Of dogs, and men, and growth.

Beyond merely having his permission, writing about this was actually his idea. His exact words were, “Mom, I know what your next blog post should be about: my puppy.” Here’s hoping he won’t regret that suggestion.

It was Lulu, more than any of the others, who taught us all what it is to love and to mourn a dog.

Lulu was a byproduct of Bernard’s slow, methodical, approach to the world and, in particular, to natural gardening. I wanted crape myrtles in our front yard, to replace the 100-year-old oaks we’d had to cut down. Because I am decisive and impatient, I wanted to go to the nursery and buy crape myrtles. Because he is careful and nurturing, Bernard instead cultivated crape myrtles from volunteer seedlings. He had six or eight of them lined up in pots by the front door, watering and pruning them, waiting until they were big enough to transplant.

He picked the straightest, tallest ones; he dug out the entire sidewalk median and filled it with compost and mulch; he measured and re-measured, then planted. It took all day.

Having spent so long raising the trees, he did not want to throw out the extras and instead decided to give them to a friend who lives in the country, near a state park. I don’t know that I was charitable about any of this; I had dinner to cook, children to feed. I was snippy and short-tempered when he got home, half listening when he said he had something to show me. It was a picture of a dog.

Driving to his friend’s house, Bernard looked out the car window to see a full-grown blue brindle Cane Corso, the breed he’d studied and longed for, standing alone in the middle of the field. He asked his friend’s wife, an experienced dog rescuer, about the dog and learned that she’d been in that same field for about a month, that she would not let any human near her. They had gotten close enough to see that she’d recently had a litter of puppies, and their guess was that a breeder had dumped her. This type of drop-off was apparently a common and frequent occurrence.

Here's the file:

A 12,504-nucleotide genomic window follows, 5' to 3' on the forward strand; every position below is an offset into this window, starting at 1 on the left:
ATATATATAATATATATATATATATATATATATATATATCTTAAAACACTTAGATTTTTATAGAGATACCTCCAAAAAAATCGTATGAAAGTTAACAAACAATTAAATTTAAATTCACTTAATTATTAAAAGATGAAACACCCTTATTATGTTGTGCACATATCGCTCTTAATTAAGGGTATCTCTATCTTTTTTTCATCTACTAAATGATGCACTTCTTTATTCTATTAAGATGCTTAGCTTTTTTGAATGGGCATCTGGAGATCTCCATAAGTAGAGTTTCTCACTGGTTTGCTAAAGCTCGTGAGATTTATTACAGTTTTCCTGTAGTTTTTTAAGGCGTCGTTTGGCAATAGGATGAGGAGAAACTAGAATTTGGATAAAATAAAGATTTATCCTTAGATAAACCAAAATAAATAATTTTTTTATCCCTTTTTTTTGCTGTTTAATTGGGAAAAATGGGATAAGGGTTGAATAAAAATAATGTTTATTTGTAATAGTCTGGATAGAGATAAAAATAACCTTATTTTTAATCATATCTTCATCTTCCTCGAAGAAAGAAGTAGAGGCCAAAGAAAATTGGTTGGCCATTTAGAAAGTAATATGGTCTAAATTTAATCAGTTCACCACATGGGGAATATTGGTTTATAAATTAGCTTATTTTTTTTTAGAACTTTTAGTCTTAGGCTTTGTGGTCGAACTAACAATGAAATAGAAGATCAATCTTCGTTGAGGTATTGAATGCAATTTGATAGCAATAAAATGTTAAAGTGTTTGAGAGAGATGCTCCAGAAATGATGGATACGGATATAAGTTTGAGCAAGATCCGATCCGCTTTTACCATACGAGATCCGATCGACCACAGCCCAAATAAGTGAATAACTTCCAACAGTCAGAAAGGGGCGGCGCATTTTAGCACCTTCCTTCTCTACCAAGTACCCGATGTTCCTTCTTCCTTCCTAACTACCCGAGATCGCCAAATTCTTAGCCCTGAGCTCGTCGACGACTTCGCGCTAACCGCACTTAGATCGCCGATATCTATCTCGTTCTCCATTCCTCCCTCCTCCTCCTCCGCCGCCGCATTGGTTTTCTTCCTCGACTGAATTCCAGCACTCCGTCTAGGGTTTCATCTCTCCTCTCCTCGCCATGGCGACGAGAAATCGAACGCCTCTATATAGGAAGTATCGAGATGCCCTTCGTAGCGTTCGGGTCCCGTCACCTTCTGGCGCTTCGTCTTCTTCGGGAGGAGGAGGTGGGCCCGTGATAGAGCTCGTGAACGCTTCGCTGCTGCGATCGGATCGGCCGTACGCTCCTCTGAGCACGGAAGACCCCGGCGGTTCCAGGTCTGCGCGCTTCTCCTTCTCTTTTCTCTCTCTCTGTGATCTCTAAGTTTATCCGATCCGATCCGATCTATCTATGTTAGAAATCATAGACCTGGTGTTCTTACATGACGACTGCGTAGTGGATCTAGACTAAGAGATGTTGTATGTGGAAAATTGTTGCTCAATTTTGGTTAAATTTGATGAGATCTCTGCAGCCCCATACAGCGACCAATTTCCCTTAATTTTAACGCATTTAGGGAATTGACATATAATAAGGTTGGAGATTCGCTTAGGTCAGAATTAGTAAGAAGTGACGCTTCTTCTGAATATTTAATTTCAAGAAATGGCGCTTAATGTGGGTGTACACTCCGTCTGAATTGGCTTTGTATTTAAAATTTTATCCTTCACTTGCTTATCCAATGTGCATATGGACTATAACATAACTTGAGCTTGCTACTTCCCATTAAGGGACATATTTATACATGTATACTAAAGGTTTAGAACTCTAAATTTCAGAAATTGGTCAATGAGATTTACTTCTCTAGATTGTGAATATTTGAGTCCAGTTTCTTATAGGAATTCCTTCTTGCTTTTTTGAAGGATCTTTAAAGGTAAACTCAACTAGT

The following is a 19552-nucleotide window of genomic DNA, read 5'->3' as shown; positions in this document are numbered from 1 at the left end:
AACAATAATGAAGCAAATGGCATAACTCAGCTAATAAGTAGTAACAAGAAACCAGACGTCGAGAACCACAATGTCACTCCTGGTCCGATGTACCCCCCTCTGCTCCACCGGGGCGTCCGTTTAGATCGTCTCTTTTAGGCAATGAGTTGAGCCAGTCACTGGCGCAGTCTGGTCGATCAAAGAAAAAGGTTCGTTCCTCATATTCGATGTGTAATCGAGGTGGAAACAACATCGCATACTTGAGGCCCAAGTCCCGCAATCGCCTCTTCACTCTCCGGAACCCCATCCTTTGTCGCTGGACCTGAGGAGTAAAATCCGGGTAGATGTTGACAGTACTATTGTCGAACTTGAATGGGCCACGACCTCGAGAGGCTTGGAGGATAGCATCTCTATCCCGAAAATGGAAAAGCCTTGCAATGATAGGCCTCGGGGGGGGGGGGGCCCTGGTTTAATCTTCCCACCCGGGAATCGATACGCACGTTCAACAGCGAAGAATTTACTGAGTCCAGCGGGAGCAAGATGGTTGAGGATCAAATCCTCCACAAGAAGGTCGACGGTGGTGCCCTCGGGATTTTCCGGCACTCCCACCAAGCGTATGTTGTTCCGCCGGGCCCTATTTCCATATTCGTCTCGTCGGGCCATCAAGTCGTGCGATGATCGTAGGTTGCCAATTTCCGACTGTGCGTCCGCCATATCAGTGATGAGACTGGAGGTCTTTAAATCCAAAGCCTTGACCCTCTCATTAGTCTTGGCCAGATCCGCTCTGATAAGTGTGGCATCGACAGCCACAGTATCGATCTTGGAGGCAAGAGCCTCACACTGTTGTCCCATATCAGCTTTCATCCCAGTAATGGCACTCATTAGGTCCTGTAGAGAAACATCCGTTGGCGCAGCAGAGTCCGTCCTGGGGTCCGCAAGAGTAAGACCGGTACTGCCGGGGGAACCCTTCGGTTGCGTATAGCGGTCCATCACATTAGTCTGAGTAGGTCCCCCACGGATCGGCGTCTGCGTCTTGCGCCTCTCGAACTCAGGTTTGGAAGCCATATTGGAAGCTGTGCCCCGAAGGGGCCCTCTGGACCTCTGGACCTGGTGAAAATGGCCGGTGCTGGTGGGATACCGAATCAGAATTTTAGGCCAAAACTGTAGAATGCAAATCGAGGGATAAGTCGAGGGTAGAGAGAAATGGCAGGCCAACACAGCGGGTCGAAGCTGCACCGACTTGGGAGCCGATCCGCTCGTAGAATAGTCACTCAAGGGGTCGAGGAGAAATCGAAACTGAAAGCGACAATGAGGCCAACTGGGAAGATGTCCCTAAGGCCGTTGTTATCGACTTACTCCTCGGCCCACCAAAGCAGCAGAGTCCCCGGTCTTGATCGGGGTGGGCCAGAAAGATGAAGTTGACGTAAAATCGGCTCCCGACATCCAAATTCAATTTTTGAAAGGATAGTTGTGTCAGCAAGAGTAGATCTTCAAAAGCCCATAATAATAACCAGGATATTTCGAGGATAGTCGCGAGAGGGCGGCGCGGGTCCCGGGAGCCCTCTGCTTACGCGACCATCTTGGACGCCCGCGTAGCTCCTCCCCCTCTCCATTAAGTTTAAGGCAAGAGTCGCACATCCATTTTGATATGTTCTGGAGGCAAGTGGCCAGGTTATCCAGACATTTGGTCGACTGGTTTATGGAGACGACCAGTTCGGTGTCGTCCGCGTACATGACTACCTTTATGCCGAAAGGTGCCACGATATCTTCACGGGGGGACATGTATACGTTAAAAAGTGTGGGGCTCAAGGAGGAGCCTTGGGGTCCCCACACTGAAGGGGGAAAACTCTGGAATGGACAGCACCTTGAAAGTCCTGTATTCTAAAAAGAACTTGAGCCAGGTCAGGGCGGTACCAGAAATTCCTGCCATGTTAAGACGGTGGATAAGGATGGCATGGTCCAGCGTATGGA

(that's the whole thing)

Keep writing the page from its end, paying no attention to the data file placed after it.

But the dog came, albeit reluctantly to Bernard, who has always had a way with dogs. He agreed only to foster her for heartworm treatment. He spent an hour coaxing her into his car.

Fostering was, of course, a false premise. Despite having three dog (and a cat, who had to live in exile), I agreed we would keep her – a ridiculous, insane, spontaneous decision. But the odds of finding her were incalculable, perhaps even miraculous. Never turn away from a miracle.

Lulu became our family project. She was very thin and a little spooked. The children agreed to take turns feeding her. We all took turns walking her, stroking her soft ears, drawing her out of her shell. The other dogs took to her immediately; she became the leader of their pack.

Every few days Bernard would attempt to lure Lulu out for a ride, to ease her fear of cars. He used peanut butter treats and bits of roast beef. He crawled in the back seat and talked to her, gently tugging at her leash, letting her inch forward when she was ready. What he had lacked in patience with our children and other dogs, he mustered for Lulu; and his patience grew. The edge wore off his crankiness, and mine.